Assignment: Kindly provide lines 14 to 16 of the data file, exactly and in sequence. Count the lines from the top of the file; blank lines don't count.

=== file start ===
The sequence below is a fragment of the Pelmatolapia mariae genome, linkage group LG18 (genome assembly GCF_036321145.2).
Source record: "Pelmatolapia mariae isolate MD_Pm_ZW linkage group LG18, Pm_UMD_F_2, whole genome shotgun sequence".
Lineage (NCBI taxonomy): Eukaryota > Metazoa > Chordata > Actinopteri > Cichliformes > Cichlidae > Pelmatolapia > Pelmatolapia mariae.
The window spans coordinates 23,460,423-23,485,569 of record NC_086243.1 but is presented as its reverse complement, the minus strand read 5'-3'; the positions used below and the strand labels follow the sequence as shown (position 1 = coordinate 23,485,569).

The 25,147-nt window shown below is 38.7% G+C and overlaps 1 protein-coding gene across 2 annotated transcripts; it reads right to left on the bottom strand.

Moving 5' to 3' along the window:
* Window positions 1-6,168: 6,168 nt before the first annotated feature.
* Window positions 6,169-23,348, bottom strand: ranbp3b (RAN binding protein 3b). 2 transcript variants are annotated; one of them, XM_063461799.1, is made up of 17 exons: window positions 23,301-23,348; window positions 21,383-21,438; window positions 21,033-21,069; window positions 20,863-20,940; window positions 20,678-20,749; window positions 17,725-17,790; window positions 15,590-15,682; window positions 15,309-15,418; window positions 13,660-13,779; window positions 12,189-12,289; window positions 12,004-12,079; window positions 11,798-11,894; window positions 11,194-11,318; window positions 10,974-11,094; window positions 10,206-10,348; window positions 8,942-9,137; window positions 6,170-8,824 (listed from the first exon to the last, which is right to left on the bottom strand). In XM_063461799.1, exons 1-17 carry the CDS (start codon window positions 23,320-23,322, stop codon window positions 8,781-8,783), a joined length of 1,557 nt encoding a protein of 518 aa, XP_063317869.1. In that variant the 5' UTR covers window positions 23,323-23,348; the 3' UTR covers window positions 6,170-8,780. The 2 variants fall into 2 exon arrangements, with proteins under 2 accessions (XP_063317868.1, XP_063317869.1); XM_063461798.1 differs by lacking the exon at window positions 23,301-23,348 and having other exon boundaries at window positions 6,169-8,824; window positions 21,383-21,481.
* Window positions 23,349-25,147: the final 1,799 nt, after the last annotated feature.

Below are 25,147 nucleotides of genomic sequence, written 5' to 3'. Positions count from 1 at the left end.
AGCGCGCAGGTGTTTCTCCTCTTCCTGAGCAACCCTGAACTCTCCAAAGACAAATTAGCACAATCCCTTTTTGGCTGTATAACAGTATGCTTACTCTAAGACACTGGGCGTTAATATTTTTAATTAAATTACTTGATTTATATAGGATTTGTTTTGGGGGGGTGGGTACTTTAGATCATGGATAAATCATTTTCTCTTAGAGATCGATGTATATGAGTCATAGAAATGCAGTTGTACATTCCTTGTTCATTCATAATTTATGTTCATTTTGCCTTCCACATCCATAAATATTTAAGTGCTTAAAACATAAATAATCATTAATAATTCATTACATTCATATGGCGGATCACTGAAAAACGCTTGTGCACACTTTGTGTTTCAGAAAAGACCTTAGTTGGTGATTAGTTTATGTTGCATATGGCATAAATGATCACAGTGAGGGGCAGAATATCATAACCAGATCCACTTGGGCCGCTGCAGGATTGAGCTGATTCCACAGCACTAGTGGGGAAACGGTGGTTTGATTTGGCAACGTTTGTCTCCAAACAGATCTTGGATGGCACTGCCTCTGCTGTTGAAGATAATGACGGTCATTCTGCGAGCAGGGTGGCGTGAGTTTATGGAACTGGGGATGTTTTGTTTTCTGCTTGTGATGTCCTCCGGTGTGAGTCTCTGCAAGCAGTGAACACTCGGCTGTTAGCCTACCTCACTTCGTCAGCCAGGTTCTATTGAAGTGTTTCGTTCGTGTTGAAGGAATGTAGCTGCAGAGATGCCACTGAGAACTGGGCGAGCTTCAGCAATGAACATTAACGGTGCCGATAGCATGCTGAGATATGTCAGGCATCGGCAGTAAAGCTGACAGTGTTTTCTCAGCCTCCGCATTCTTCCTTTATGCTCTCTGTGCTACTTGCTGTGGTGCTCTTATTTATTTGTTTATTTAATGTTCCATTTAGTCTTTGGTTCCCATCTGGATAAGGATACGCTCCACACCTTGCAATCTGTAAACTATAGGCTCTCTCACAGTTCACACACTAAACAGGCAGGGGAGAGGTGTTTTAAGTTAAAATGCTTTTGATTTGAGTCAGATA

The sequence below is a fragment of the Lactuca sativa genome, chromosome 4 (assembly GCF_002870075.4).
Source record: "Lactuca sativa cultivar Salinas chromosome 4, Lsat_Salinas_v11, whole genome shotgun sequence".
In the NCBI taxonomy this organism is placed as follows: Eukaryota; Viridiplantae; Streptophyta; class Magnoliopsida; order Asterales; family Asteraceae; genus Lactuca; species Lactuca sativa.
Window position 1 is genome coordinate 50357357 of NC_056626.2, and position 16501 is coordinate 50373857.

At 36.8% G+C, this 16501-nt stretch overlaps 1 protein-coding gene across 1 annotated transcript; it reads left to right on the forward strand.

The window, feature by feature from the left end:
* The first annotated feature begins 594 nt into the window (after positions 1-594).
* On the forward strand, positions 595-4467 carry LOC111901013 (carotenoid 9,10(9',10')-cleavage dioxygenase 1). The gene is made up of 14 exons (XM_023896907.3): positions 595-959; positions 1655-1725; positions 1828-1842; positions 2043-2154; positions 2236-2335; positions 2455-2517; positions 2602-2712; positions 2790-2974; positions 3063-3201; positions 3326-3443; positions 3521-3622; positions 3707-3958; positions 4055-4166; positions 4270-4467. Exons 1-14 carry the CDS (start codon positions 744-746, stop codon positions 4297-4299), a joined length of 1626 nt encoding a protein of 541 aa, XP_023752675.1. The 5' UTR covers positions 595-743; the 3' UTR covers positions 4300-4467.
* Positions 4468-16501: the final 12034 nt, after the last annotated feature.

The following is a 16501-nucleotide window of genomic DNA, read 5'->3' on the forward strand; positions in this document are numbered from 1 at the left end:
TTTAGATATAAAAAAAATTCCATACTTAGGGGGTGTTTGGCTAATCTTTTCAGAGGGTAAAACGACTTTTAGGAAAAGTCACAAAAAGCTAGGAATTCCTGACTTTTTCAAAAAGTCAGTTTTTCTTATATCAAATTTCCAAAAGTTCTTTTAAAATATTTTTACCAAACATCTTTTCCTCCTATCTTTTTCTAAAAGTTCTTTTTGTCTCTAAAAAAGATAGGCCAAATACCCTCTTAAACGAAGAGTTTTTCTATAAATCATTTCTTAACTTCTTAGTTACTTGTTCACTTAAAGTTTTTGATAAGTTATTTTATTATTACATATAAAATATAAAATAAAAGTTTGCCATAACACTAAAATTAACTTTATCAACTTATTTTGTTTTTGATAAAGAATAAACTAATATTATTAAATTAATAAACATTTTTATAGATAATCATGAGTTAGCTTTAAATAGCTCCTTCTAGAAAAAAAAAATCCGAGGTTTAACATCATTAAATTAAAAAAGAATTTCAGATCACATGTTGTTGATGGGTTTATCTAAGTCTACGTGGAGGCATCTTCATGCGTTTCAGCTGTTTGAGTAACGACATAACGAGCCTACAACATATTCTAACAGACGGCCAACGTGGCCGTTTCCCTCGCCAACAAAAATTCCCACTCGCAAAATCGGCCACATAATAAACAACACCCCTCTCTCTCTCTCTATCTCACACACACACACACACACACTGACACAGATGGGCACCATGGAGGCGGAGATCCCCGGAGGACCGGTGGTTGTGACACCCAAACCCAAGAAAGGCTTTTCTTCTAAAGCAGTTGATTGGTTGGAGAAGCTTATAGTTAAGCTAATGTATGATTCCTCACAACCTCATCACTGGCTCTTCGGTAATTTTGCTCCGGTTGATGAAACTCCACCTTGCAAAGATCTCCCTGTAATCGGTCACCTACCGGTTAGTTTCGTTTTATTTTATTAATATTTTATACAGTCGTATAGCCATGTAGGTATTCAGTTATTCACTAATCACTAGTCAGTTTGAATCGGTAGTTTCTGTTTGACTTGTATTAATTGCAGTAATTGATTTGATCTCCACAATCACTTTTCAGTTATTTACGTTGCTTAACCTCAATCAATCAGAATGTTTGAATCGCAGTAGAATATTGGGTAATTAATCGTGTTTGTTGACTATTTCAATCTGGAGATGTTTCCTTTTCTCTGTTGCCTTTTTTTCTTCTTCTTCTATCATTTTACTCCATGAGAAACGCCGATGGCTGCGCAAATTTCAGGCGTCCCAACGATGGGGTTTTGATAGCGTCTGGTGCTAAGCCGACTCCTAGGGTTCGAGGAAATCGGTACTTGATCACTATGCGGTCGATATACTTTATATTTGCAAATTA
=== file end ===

In the NCBI taxonomy this organism is placed as follows: Eukaryota; Viridiplantae; Streptophyta; class Magnoliopsida; order Asterales; family Asteraceae; genus Lactuca; species Lactuca sativa.
Window position 1 is genome coordinate 50357357 of NC_056626.2, and position 16501 is coordinate 50373857.

At 36.8% G+C, this 16501-nt stretch overlaps 1 protein-coding gene across 1 annotated transcript; it reads left to right on the forward strand.